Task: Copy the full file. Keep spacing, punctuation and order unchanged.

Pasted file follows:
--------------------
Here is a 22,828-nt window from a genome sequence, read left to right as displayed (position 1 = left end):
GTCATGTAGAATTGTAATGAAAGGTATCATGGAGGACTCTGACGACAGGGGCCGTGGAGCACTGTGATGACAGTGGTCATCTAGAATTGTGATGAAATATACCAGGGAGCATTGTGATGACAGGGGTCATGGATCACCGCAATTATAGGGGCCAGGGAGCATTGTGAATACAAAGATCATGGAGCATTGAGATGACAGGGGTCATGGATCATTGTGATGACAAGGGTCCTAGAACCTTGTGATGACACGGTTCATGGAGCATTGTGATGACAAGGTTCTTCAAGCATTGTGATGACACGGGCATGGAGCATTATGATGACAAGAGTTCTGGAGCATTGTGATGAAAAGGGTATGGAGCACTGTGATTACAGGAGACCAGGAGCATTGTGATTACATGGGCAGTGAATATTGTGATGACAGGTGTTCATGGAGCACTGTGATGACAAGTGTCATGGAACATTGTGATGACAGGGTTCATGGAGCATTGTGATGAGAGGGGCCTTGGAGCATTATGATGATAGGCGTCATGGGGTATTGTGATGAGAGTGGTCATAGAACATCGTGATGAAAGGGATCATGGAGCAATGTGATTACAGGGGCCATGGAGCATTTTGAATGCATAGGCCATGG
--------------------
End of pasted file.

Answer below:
Here is a 22,828-nt window from a genome sequence, read left to right as displayed (position 1 = left end):
GTCATGTAGAATTGTAATGAAAGGTATCATGGAGGACTCTGACGACAGGGGCCGTGGAGCACTGTGATGACAGTGGTCATCTAGAATTGTGATGAAATATACCAGGGAGCATTGTGATGACAGGGGTCATGGATCACCGCAATTATAGGGGCCAGGGAGCATTGTGAATACAAAGATCATGGAGCATTGAGATGACAGGGGTCATGGATCATTGTGATGACAAGGGTCCTAGAACCTTGTGATGACACGGTTCATGGAGCATTGTGATGACAAGGTTCTTCAAGCATTGTGATGACACGGGCATGGAGCATTATGATGACAAGAGTTCTGGAGCATTGTGATGAAAAGGGTATGGAGCACTGTGATTACAGGAGACCAGGAGCATTGTGATTACATGGGCAGTGAATATTGTGATGACAGGTGTTCATGGAGCACTGTGATGACAAGTGTCATGGAACATTGTGATGACAGGGTTCATGGAGCATTGTGATGAGAGGGGCCTTGGAGCATTATGATGATAGGCGTCATGGGGTATTGTGATGAGAGTGGTCATAGAACATCGTGATGAAAGGGATCATGGAGCAATGTGATTACAGGGGCCATGGAGCATTTTGAATGCATAGGCCATGG